achieving at level 3 are well prepared for work in the          students and parents by means of the Provincial Report
next grade or the next course.                                  Card, Grades 9-12. The report card provides a record of
                                                                the student’s achievement of the curriculum expectations
                                                                in every course, at particular points in the school year or
           “The achievement chart provides                      semester, in the form of a percentage grade. It also
     a standard province-wide method for                        includes teachers’ comments on the student’s strengths,
        teachers to use in assessing and                        knowledge or skills needing improvement, and ways in
              evaluating their students’                        which this improvement might be achieved. The report
        achievement. In order to ensure                         card contains separate sections for recording attendance
      that assessment and evaluation are                        and for evaluating the student’s learning skills in each
     valid and reliable, and that they lead                     course.
          to the improvement of student
            learning, teachers must use                         A final grade is recorded for each course, and a credit is
            assessment and evaluation                           granted and recorded for every course in which the
     strategies that are based both on the                      student’s grade is 50% or higher. The final grade for
       categories of knowledge and skills                       each course will be determined as follows:
          and on the achievement level
              descriptions given in the                         • 70% of the grade will be based on assessments and
     achievement chart that appear in the                         evaluations conducted throughout the course.
     curriculum policy document for each                        • 30% of the grade will be based on a final
                     discipline.”                                 evaluation in the form of an examination,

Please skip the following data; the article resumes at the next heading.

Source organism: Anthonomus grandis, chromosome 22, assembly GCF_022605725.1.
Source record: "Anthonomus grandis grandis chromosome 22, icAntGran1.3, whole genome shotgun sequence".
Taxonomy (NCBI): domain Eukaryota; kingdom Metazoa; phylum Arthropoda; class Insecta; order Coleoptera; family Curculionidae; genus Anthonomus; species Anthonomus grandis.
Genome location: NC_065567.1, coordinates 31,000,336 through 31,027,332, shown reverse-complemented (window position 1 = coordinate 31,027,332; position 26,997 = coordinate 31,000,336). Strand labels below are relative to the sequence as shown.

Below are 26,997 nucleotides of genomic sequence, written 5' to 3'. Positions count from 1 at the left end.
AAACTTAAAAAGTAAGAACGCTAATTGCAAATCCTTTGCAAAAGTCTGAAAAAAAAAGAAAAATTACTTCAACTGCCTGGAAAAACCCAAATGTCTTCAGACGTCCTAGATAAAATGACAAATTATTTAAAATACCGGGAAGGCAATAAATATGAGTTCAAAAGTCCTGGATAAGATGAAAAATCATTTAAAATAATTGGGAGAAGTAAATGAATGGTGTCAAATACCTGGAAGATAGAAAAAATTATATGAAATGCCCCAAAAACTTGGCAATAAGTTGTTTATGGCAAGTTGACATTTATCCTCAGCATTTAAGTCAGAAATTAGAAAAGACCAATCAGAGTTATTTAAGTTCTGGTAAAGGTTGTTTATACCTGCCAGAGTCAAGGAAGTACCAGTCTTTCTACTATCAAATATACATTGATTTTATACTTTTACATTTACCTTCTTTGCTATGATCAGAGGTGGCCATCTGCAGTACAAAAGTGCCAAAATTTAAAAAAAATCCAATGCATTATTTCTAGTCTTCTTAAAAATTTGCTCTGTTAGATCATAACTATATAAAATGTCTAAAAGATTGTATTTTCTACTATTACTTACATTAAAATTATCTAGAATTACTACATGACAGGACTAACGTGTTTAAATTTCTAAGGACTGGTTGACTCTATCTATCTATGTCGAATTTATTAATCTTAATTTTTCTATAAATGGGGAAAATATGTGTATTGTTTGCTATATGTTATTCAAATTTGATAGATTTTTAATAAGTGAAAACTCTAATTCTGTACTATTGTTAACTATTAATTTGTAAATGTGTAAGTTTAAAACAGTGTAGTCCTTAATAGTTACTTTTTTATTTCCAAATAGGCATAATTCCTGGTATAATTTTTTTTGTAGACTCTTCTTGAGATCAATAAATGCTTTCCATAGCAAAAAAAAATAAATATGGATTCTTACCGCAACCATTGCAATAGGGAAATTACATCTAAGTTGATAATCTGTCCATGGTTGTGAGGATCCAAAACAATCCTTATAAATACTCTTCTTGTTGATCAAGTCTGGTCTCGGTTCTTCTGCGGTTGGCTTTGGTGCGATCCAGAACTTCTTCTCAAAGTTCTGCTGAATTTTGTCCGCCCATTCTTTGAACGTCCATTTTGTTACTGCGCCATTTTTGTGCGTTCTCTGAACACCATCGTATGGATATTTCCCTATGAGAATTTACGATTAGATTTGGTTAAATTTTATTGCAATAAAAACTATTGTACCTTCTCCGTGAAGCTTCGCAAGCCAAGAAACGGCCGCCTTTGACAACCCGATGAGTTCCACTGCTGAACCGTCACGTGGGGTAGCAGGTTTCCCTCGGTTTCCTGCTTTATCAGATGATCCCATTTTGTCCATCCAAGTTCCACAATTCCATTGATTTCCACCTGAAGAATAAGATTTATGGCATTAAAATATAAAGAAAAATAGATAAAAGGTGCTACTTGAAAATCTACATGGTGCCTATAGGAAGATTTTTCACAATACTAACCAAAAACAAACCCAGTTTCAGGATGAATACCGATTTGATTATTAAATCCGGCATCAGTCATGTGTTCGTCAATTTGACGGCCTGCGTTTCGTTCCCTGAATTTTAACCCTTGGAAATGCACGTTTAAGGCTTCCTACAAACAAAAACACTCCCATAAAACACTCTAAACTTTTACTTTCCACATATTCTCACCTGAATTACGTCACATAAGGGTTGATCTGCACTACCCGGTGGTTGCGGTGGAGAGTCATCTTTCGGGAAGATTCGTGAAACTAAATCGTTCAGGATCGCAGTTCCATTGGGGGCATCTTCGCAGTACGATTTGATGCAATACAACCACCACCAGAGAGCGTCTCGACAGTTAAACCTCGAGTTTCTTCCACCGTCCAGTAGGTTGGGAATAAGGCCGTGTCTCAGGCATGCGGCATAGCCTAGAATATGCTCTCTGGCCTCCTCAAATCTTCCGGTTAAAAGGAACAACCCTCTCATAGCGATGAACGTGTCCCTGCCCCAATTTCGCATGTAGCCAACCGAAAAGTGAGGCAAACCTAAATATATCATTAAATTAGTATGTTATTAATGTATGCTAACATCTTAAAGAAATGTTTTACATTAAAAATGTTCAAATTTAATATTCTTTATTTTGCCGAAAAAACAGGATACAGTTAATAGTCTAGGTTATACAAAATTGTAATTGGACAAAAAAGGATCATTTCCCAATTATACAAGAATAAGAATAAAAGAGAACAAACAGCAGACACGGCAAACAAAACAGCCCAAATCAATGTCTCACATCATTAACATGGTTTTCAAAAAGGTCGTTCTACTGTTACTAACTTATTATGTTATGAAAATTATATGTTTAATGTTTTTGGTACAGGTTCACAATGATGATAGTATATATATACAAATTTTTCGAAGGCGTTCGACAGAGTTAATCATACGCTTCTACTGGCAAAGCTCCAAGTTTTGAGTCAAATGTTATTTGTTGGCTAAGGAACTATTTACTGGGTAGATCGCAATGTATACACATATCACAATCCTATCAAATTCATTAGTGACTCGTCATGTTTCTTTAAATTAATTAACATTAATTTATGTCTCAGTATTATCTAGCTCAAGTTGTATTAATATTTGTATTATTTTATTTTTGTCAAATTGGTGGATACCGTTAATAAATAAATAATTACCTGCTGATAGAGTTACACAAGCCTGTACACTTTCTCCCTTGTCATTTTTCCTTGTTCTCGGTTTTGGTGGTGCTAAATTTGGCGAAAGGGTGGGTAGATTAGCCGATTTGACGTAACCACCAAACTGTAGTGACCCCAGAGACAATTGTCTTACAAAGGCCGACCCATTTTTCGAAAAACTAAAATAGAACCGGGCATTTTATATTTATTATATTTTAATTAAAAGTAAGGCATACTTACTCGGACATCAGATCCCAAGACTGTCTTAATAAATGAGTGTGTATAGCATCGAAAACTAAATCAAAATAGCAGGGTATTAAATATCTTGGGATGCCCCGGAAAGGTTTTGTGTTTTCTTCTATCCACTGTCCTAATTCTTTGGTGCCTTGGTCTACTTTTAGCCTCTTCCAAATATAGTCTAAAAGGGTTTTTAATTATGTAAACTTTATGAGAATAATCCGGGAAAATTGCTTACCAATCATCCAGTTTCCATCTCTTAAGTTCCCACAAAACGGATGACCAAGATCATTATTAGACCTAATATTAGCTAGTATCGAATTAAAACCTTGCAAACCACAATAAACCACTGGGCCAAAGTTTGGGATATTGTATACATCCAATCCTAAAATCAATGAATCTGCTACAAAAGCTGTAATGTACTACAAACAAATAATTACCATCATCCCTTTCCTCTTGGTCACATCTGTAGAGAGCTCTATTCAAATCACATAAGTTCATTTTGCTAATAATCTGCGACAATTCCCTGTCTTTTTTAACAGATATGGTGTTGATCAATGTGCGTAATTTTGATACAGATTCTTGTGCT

Assessment FOR Learning                                  performance, essay, and/or other method of
                 www.bwdsb.on.ca                                  evaluation suitable to the course content and
                                                                  administered towards the end of the course.

                                                                In all of their courses, students must be provided with
                                                                numerous and varied opportunities to demonstrate the
It should be noted that an evaluation of achievement in         full extent of their achievement of the curriculum
the 80-100% range (level 4) does not suggest that the           expectations, across all four categories of knowledge and
student is achieving expectations beyond those specified        skills. Evaluation should reflect each student’s most
for the course, but rather that he or she demonstrates a        consistent level of achievement.
greater command of the requisite knowledge and skills
than a student achieving in the 70-79% range (level 3).         For more Assessment and Evaluation information check
A student whose achievement is below 50% at the end of          the Bluewater District School Board website
the course will not obtain a credit for the course.             www.bwdsb.on.ca, click on Parents, then Programs,
                                                                then Secondary, and finally Assessment and
                                                                Evaluation.
                                                           10
      PRIOR LEARNING ASSESSMENT and                                The transcript, which is part of the Ontario Student
               RECOGNITION (PLAR)                                  Record (OSR), will include the following information:
Prior learning includes the knowledge and skills that
                                                                   • the student’s achievement in Grades 9 and 10,
students have acquired, in both formal and informal
                                                                     with percentage grades earned and credits gained
ways, outside secondary school. Where such learning
                                                                     for successfully completed credit courses;
has occurred outside Ontario classrooms, students
                                                                   • a list of all Grade 11 and 12 courses taken or
enrolled in Ontario secondary schools and inspected
                                                                     attempted by the student, with the percentage
private schools may have their skills and knowledge
                                                                     grades earned and the credits gained (students